QUINCY -- How felony cases are handle in Adams County is changing as officials look for ways to move cases more efficiently and reduce a backlog.
Adams County State's Attorney Gary Farha said his office will now bring most felony cases before a grand jury to seek an indictment instead of holding a preliminary hearing. He sees this as a way to help ease the backlog of cases in the court system.
"It's just much more efficient for us now because of all the cases that we have," Farha said. "A preliminary hearing ties up a judge, ties up a prosecutor, ties up a defense attorney, and ties up police officers who are waiting for their cases. That's terribly inefficient when we can take an individual and in 10 minutes give them the information that shows the elements of the offense was committed."
Court records show that 975 felony cases were filed in Adams County in 2017. In 2016, there were 762, with 724 in 2015 and 714 in 2014.
Anyone charged with a felony has the right to have their case reviewed by a judge at a preliminary hearing or by a grand jury.
The state's attorney's office plans to call a grand jury every three weeks to meet the 30-day requirement for a preliminary hearing or a grand jury indictment for anyone held in jail.
"We have always used a grand jury -- never to this extent," Farha said. "But most larger county governments utilize the grand jury in a similar way."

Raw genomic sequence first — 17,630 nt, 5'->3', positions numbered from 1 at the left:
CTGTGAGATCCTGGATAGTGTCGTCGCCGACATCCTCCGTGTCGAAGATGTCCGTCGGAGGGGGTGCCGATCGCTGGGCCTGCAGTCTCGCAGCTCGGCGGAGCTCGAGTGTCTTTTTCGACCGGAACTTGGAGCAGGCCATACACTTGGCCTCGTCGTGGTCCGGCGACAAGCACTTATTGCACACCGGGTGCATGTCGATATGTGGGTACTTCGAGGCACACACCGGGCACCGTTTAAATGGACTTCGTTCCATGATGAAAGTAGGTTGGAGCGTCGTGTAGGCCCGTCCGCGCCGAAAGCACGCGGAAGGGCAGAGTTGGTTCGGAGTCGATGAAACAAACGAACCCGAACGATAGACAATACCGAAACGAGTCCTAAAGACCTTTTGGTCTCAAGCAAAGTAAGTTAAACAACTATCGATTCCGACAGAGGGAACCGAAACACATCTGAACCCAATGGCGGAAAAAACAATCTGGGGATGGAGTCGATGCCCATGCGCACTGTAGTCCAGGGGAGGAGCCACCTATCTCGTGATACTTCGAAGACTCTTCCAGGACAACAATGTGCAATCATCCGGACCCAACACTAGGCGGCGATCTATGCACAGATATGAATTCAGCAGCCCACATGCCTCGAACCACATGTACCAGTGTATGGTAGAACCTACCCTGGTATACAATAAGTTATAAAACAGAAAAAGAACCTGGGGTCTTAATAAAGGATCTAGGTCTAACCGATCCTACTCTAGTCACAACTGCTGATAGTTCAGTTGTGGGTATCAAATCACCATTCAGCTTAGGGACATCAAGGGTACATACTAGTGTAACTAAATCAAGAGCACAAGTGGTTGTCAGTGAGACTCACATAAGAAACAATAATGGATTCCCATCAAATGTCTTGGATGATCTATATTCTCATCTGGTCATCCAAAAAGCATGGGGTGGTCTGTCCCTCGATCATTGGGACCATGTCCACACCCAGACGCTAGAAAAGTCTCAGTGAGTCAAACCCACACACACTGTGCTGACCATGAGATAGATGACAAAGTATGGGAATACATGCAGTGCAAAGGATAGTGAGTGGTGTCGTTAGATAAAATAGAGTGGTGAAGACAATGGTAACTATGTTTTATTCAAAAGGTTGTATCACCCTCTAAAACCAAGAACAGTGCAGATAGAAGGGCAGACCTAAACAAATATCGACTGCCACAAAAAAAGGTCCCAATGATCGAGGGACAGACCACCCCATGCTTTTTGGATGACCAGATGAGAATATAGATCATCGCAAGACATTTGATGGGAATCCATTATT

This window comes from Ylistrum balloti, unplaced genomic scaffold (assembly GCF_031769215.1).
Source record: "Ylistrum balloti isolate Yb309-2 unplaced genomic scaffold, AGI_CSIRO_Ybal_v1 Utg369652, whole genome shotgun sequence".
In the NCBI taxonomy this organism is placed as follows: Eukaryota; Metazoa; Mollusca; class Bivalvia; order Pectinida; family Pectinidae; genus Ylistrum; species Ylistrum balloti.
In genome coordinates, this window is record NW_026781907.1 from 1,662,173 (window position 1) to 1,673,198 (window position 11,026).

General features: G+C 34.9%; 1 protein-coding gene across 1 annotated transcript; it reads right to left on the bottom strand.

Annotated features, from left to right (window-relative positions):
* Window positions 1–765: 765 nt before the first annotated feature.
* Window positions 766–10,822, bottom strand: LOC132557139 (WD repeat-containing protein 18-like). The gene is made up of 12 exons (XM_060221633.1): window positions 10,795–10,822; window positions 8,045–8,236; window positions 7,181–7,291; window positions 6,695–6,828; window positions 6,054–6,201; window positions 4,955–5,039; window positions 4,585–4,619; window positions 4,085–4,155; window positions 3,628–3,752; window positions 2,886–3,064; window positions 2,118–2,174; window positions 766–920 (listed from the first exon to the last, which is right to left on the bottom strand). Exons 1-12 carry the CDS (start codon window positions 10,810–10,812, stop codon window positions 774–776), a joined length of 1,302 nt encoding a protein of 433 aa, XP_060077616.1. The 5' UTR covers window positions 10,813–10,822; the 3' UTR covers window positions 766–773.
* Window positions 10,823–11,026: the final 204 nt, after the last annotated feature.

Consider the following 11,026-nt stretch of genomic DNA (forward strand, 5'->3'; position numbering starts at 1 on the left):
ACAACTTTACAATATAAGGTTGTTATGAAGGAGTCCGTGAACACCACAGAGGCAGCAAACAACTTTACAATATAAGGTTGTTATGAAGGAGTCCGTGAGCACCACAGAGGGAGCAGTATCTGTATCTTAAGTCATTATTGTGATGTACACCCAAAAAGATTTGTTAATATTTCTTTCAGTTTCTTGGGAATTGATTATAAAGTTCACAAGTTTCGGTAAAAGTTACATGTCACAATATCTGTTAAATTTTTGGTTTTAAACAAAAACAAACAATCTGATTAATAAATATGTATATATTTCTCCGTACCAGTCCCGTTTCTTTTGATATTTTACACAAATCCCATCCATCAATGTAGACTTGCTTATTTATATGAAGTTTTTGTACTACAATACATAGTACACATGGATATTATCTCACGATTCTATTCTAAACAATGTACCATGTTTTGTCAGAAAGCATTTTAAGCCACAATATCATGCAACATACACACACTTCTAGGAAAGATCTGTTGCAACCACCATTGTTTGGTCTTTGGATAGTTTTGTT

Though defense attorneys aren't present when a grand jury is called, they receive discovery evidence and a transcript of the grand jury proceedings.
The same standard applies to both preliminary hearings and grand juries, where it's determined whether there is probable cause in a case.
Farha said the three preliminary hearing dockets in Adams County are backlogged with cases that can make it difficult to move forward with pleas, sentencings and other matters.
In Adams County, a grand jury is typically set for a whole year, but now it will be convened every six months, with each grand jury meeting eight times.
For a grand jury to issue an indictment, nine of 16 jurors must vote in favor.
Farha said some new cases will be presented before the grand jury but most will be cases that have already been charged.
Any cases where someone chooses to waive his right to a preliminary hearing will not go before a grand jury.